“These prices seem too amazing to you,” Ginger wrote home, “but altogether – saws & engines it’s over two thousand dollars-worth of equipment. John can fix them if they break down & we have plenty of spare parts by now.”

One can sense the excitement in Ginger’s descriptions of their progress with cabin construction. Their dreams had merged when they met during the summer of 1969 and married that December. Now, in the fall of 1971 – nearly two years later – that dream materialized as the cabin rose. The couple knew for certain now that they’d be spending their first winter at Driftwood Bay.

“It’s just beautiful,” Ginger wrote.  “The logs run anywhere from 7” in diameter to 17” with the average being about a foot. We’re chinking with paper mache made by boiling newspapers to a pulp for about a day. The cracks between the logs are almost non-existent, so the thickest chinking is about 1/8” thick.”

As September merged into October and November, Ginger and John were anxious to move into their new home. Their friend was building a small cabin nearby for himself, but on rainy days he stayed with them in their wall tent.

“And it’s too crowded,” John wrote – but John was more than grateful for his friend’s support “in helping me move logs around.” John wrote: “It took us 3 days to cut the ridge pole, move it to the cabin and get it on. The front end is about 20’ off the ground. I think the log weighed well over a ton.”

For John and Ginger, the finished cabin was only the first step in a larger dream. They already had plans for a barn and a workshop for John. They would soon add more livestock, chickens and geese.

The workshop idea excited Ginger, and she joked about it. All of John’s many projects dominated every room in ever place they lived. For her, it was a small inconvenience for his perseverance, energy, and mechanical skills.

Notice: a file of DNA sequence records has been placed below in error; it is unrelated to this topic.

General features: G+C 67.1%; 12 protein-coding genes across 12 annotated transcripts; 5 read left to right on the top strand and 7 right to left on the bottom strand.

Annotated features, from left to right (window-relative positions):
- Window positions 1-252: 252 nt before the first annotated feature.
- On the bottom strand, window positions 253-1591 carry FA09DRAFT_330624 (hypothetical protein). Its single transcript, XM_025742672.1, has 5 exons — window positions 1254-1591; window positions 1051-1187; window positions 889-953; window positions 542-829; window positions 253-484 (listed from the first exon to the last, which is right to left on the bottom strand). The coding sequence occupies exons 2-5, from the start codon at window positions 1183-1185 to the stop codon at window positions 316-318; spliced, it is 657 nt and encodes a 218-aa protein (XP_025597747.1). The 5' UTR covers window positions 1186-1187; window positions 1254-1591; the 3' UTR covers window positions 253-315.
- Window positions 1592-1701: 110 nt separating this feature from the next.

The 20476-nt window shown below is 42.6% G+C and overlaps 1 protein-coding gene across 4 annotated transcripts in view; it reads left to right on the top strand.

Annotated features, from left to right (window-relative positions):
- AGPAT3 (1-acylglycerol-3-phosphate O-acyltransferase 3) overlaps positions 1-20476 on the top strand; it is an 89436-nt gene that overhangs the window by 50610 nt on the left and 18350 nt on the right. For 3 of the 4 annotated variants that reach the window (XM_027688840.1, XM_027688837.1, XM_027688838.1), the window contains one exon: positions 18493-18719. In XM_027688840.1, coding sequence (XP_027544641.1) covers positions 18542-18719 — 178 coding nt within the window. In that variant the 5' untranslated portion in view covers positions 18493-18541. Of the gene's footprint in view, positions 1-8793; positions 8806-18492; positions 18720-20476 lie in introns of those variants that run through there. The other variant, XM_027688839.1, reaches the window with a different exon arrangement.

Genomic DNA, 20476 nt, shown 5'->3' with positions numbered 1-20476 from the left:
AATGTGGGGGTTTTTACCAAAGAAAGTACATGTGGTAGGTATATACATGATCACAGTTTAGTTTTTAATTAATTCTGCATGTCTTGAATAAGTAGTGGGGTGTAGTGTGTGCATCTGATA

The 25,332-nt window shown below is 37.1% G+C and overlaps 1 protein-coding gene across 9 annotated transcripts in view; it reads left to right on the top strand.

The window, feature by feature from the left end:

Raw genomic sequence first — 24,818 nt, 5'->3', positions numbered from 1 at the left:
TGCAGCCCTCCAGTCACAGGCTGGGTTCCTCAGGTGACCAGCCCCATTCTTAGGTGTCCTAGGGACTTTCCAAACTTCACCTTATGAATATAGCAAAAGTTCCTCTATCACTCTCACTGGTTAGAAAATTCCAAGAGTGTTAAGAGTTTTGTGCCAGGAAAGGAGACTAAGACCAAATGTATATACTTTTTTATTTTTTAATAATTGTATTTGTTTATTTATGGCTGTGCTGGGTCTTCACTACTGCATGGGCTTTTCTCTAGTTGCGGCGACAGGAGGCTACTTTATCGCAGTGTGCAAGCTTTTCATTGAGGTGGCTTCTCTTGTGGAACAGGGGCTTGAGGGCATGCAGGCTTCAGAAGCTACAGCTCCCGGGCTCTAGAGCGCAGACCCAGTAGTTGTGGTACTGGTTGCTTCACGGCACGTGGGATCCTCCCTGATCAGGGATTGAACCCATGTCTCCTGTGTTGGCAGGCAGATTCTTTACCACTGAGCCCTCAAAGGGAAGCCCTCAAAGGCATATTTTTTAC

She contributed to their new life by reading and studying to learn more subsistence skills. She enlarged their garden planned a nutrition program to keep them healthy.

“In spite of the rough country,” John wrote, “in a few years I think the place will look like a farm.”

To be continued

NOTE – A source tells me the woman in the photo last week standing in front of John and Ginger’s truck is Linda Graham, and the man is Brian O’Riley, a good friend of John’s. The photo was taken about 1976 near the corner of Nash Road and Salmon Creek Roads “about where the Eads Auto car sits on top of the tree trunk.”

Doug Capra is the author of “The Spaces Between: Stories from the Kenai Mountains to the Kenai Fjords”. In addition to many Alaska history articles, he wrote forwards for two reprints of books by American artist Rockwell Kent. He has written poetry, essays, and plays. His most recent play, “A Social Distance” is published in the June 2021 Cirque magazine. Earlier parts of this series can be found online at sewardjournal.com. People who knew the Davidson or who have photographs, information, or letters, can contact the author at capradr@yahoo.com.